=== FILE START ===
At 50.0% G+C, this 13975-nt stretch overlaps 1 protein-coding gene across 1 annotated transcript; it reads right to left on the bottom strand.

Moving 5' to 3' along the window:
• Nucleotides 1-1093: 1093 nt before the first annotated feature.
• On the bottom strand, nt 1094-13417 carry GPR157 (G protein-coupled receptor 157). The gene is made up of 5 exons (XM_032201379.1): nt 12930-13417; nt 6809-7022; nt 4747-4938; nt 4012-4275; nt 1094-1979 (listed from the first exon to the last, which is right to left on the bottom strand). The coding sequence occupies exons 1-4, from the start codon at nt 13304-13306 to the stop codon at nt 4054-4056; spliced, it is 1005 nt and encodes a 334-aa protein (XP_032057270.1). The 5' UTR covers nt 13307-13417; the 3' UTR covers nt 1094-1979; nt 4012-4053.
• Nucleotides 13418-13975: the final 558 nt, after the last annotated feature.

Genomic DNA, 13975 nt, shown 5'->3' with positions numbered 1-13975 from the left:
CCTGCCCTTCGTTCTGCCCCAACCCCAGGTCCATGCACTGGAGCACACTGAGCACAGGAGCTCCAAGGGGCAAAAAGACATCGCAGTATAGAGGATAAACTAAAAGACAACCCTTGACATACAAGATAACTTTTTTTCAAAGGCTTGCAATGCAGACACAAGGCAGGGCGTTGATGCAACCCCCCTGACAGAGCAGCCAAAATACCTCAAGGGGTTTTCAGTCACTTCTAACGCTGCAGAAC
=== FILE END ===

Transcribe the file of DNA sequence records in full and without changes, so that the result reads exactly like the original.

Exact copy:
At 50.0% G+C, this 13975-nt stretch overlaps 1 protein-coding gene across 1 annotated transcript; it reads right to left on the bottom strand.

Moving 5' to 3' along the window:
• Nucleotides 1-1093: 1093 nt before the first annotated feature.
• On the bottom strand, nt 1094-13417 carry GPR157 (G protein-coupled receptor 157). The gene is made up of 5 exons (XM_032201379.1): nt 12930-13417; nt 6809-7022; nt 4747-4938; nt 4012-4275; nt 1094-1979 (listed from the first exon to the last, which is right to left on the bottom strand). The coding sequence occupies exons 1-4, from the start codon at nt 13304-13306 to the stop codon at nt 4054-4056; spliced, it is 1005 nt and encodes a 334-aa protein (XP_032057270.1). The 5' UTR covers nt 13307-13417; the 3' UTR covers nt 1094-1979; nt 4012-4053.
• Nucleotides 13418-13975: the final 558 nt, after the last annotated feature.

Genomic DNA, 13975 nt, shown 5'->3' with positions numbered 1-13975 from the left:
CCTGCCCTTCGTTCTGCCCCAACCCCAGGTCCATGCACTGGAGCACACTGAGCACAGGAGCTCCAAGGGGCAAAAAGACATCGCAGTATAGAGGATAAACTAAAAGACAACCCTTGACATACAAGATAACTTTTTTTCAAAGGCTTGCAATGCAGACACAAGGCAGGGCGTTGATGCAACCCCCCTGACAGAGCAGCCAAAATACCTCAAGGGGTTTTCAGTCACTTCTAACGCTGCAGAAC